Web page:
New structures of carbon rings raise doubts about the current accepted definition of the concept of aromaticity
[Translation by Dr. Moshe Nachmani]
At first glance, carbon rings (cyclocarbons) look rather boring: rings consisting of only carbon atoms containing alternating double and triple bonds or double bonds only. However, the simplicity of the structure of the rings can be misleading, since until now the preparation of these compounds has been impossible. Only in recent years have chemists managed to stretch the limits of synthesis far enough to gain enough insight into these new molecular structures composed of pure carbon - some of them may change the concept of science regarding the definition of the concept of aromaticity.
The idea of carbon rings as another allotrope of carbon has intrigued chemists for a long time. "Most chemists are attracted to the beauty and symmetry of these rings," said Rik Tykwinski, a chemist working in the field of organic-physical chemistry, a researcher at the University of Alberta, Canada. Already in the 1960s, Nobel laureate in chemistry Roald Hoffmann used carbon rings as a test for his aromaticity calculations. At that time, they were only theoretical molecules, and little was known about their connectivity, geometry, and aromaticity. Predictions regarding these features have often led to professional disputes. "You perform calculations using one method, and the method predicts a certain result, you perform calculations using another method, and the method predicts a different result, or the complete opposite," says the researcher. "Until you actually synthesize the molecule, these questions cannot be answered."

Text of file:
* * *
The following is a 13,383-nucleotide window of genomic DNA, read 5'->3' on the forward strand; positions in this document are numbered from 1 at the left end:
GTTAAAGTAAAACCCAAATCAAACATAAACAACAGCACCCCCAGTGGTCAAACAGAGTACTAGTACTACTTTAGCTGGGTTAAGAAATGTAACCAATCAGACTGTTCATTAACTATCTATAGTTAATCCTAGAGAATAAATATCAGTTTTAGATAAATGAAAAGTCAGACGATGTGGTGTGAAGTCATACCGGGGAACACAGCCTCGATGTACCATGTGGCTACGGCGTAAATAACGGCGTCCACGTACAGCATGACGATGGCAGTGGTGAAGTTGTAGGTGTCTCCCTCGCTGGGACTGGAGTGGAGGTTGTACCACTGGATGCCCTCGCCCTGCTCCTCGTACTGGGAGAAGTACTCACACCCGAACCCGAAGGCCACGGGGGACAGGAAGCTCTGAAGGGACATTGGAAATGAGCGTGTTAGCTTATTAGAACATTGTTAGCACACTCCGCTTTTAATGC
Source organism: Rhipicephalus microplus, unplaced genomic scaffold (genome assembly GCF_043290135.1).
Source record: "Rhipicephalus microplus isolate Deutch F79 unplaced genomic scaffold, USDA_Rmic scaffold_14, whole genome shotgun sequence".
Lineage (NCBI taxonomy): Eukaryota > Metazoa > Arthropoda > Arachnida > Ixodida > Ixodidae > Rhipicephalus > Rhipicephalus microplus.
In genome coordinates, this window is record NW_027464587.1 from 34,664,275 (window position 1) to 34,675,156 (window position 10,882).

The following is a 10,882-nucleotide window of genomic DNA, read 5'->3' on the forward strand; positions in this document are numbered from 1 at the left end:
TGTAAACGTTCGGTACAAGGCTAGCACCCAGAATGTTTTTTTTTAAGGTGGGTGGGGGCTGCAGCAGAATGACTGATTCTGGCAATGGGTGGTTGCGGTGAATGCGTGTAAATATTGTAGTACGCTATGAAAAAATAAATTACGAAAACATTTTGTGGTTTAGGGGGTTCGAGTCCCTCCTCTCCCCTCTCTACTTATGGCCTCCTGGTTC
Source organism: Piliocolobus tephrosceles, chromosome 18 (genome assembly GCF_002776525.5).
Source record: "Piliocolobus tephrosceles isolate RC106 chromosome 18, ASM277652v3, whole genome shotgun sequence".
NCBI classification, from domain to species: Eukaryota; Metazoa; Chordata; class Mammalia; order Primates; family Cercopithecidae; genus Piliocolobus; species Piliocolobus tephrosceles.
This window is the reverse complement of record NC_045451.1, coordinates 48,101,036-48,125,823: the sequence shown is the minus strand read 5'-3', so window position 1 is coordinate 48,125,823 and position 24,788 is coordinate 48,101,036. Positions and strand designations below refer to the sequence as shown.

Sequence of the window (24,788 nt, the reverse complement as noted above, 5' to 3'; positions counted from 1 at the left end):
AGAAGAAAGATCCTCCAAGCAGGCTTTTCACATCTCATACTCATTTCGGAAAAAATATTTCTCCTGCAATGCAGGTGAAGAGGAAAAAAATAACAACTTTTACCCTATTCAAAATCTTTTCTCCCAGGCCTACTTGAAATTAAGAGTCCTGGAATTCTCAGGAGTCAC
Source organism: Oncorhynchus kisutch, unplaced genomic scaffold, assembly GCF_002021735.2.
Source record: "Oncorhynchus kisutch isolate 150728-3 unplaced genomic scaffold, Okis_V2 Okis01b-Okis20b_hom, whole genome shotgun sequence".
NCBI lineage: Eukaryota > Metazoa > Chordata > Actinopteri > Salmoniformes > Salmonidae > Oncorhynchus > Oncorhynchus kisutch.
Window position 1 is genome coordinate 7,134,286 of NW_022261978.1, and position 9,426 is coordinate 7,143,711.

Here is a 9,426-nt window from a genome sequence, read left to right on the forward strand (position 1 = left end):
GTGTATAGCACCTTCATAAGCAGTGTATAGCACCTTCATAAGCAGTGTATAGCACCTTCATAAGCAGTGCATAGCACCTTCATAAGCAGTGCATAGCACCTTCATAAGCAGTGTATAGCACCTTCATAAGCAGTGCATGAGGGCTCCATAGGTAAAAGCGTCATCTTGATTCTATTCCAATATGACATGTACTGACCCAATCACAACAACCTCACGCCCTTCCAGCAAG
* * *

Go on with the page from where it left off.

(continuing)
During the 1989s, evidence emerged that carbon rings do exist when they were observed during experiments in the gaseous state. In 18 a research team at the University of California presented for the first time ever the successful synthesis of a ring with 18 carbon atoms (cyclocarbon) in the gaseous state. At this time, the spherical fullerene material was also synthesized for the first time ever and chemists believed that carbon rings could be another stable allotrope of carbon. However, it turned out to be a difficult matter - it would take another 18 years before a scientist at the University of Oxford would succeed in synthesizing a ring with XNUMX carbon atoms in the solid state under conditions that require cryogenic temperatures and the stabilization of the material on a crystalline surface.